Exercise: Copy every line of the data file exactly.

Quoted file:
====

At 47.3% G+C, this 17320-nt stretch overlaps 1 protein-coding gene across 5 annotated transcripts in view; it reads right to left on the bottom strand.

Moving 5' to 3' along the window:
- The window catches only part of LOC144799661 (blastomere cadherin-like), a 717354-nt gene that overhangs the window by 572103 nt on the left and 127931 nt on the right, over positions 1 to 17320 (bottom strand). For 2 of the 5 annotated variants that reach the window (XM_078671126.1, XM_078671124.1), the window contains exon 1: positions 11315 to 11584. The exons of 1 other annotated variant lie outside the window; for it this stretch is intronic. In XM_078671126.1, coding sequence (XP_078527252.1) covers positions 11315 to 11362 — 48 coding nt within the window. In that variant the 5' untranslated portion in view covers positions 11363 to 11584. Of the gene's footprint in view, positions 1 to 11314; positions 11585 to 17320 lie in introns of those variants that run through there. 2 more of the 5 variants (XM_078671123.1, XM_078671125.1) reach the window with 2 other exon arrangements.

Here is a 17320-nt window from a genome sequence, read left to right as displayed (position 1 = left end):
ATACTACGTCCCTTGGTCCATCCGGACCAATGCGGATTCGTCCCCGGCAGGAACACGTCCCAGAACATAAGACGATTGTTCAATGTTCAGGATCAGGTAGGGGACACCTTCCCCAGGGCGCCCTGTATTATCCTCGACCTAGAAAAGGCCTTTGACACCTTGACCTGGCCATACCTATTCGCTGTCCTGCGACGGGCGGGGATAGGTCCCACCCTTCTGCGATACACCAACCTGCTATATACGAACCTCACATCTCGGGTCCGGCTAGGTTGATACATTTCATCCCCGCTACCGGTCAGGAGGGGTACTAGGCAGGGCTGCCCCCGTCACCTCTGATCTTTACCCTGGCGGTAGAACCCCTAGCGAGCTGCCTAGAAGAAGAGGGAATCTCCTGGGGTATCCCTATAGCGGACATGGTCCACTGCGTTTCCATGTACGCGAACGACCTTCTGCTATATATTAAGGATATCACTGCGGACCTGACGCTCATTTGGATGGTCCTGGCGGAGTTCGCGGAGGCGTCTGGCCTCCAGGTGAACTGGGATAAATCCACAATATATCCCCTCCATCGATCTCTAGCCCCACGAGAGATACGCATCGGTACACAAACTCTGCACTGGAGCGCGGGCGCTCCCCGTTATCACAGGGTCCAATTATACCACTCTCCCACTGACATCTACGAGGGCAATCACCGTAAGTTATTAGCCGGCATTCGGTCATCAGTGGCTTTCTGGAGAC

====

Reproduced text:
At 47.3% G+C, this 17320-nt stretch overlaps 1 protein-coding gene across 5 annotated transcripts in view; it reads right to left on the bottom strand.

Moving 5' to 3' along the window:
- The window catches only part of LOC144799661 (blastomere cadherin-like), a 717354-nt gene that overhangs the window by 572103 nt on the left and 127931 nt on the right, over positions 1 to 17320 (bottom strand). For 2 of the 5 annotated variants that reach the window (XM_078671126.1, XM_078671124.1), the window contains exon 1: positions 11315 to 11584. The exons of 1 other annotated variant lie outside the window; for it this stretch is intronic. In XM_078671126.1, coding sequence (XP_078527252.1) covers positions 11315 to 11362 — 48 coding nt within the window. In that variant the 5' untranslated portion in view covers positions 11363 to 11584. Of the gene's footprint in view, positions 1 to 11314; positions 11585 to 17320 lie in introns of those variants that run through there. 2 more of the 5 variants (XM_078671123.1, XM_078671125.1) reach the window with 2 other exon arrangements.

Here is a 17320-nt window from a genome sequence, read left to right as displayed (position 1 = left end):
ATACTACGTCCCTTGGTCCATCCGGACCAATGCGGATTCGTCCCCGGCAGGAACACGTCCCAGAACATAAGACGATTGTTCAATGTTCAGGATCAGGTAGGGGACACCTTCCCCAGGGCGCCCTGTATTATCCTCGACCTAGAAAAGGCCTTTGACACCTTGACCTGGCCATACCTATTCGCTGTCCTGCGACGGGCGGGGATAGGTCCCACCCTTCTGCGATACACCAACCTGCTATATACGAACCTCACATCTCGGGTCCGGCTAGGTTGATACATTTCATCCCCGCTACCGGTCAGGAGGGGTACTAGGCAGGGCTGCCCCCGTCACCTCTGATCTTTACCCTGGCGGTAGAACCCCTAGCGAGCTGCCTAGAAGAAGAGGGAATCTCCTGGGGTATCCCTATAGCGGACATGGTCCACTGCGTTTCCATGTACGCGAACGACCTTCTGCTATATATTAAGGATATCACTGCGGACCTGACGCTCATTTGGATGGTCCTGGCGGAGTTCGCGGAGGCGTCTGGCCTCCAGGTGAACTGGGATAAATCCACAATATATCCCCTCCATCGATCTCTAGCCCCACGAGAGATACGCATCGGTACACAAACTCTGCACTGGAGCGCGGGCGCTCCCCGTTATCACAGGGTCCAATTATACCACTCTCCCACTGACATCTACGAGGGCAATCACCGTAAGTTATTAGCCGGCATTCGGTCATCAGTGGCTTTCTGGAGAC